Thursday, February 09, 2012

Bastard Nation's Letter to Kathleen Strottman, CAAI: Your message is "we don't count."

Below is the email I just sent to Kathleen Strottman, executive director of the Congressional Coalition on Adoption Institute, regarding the organization's neglect to include adoptees and first parents in the international adoption roundtable it is co-sponsoring with the Senate Foreign Relations Committee, scheduled for February 16. (see blog entry directly below this for details.) .  If we get a response, I'll post it here.

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Dear Ms. Strottman:

Bastard Nation: the Adoptee Rights Organization is extremely disappointed  to learn that the Congressional Coalition's roundtable on international adoption scheduled for February 16 has ignored the input of adoptees and our first parents. The list of roundtable invitees is packed with representatives of adoption agencies, policy makers, and adoptive parents, all of who make their living from adoption or otherwise benefit from current adoption practice. They do not represent the political and personal interests of adoptees or first parents either domestically or internationally.

Unfortunately, the absence of adoptee and first parent voices at the roundtable is the continuation of a long pattern of neglect by the CCAI, federal, state, and local legislators, policy makers, and public and private agencies who dismiss the producers and products of adoption as stakeholders, when in fact, these commercial cohorts and their recipients would not exist with out us.

I can assure you, Ms. Strottman, that adoptee and first parent rights organizations and individual advocates would be  happy to participate in CAAI functions  either in person or through Skype or conference call. I hope this neglect of adoptees and first parents now and in the future is reversed, and that CAAI will take the interests of adoptees and first parents seriously and invite us to the table.  Otherwise, your message to us is that we don't count.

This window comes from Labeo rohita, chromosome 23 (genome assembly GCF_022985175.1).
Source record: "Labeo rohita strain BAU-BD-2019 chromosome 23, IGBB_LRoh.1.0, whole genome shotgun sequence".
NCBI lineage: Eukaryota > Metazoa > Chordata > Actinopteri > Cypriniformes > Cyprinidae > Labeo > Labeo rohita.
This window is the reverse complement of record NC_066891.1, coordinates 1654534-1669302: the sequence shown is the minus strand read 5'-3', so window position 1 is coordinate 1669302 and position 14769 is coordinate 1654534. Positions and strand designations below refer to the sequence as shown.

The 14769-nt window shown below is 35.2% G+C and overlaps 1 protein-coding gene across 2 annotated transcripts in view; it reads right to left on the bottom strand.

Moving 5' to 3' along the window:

Yours truly,

Marley E. Greiner
Exe. Chair
Bastard Nation: the Adoptee Rights Organization
www.bastards.org

Bastard Nation is dedicated to the recognition of the full human and civil rights of adult Adoptees. Toward that end, we advocate the opening to Adoptees, upon request at age of majority, of those government documents which pertain to the Adoptee's historical, genetic, and legal identity, including the unaltered original birth certificate and adoption decree. Bastard Nation asserts that it is the right of people everywhere to have their official original birth records unaltered and free from falsification, and that the adoptive status of any person should not prohibit him or her from choosing to exercise that right. We have reclaimed the badge of bastardy placed on us by those who would attempt to shame us; we see nothing shameful in having been born out of wedlock or in being adopted. Bastard Nation does not support mandated mutual consent registries or intermediary systems in place of unconditional open records, nor any other system that is less than access on demand to the adult Adoptee, without condition, and without qualification.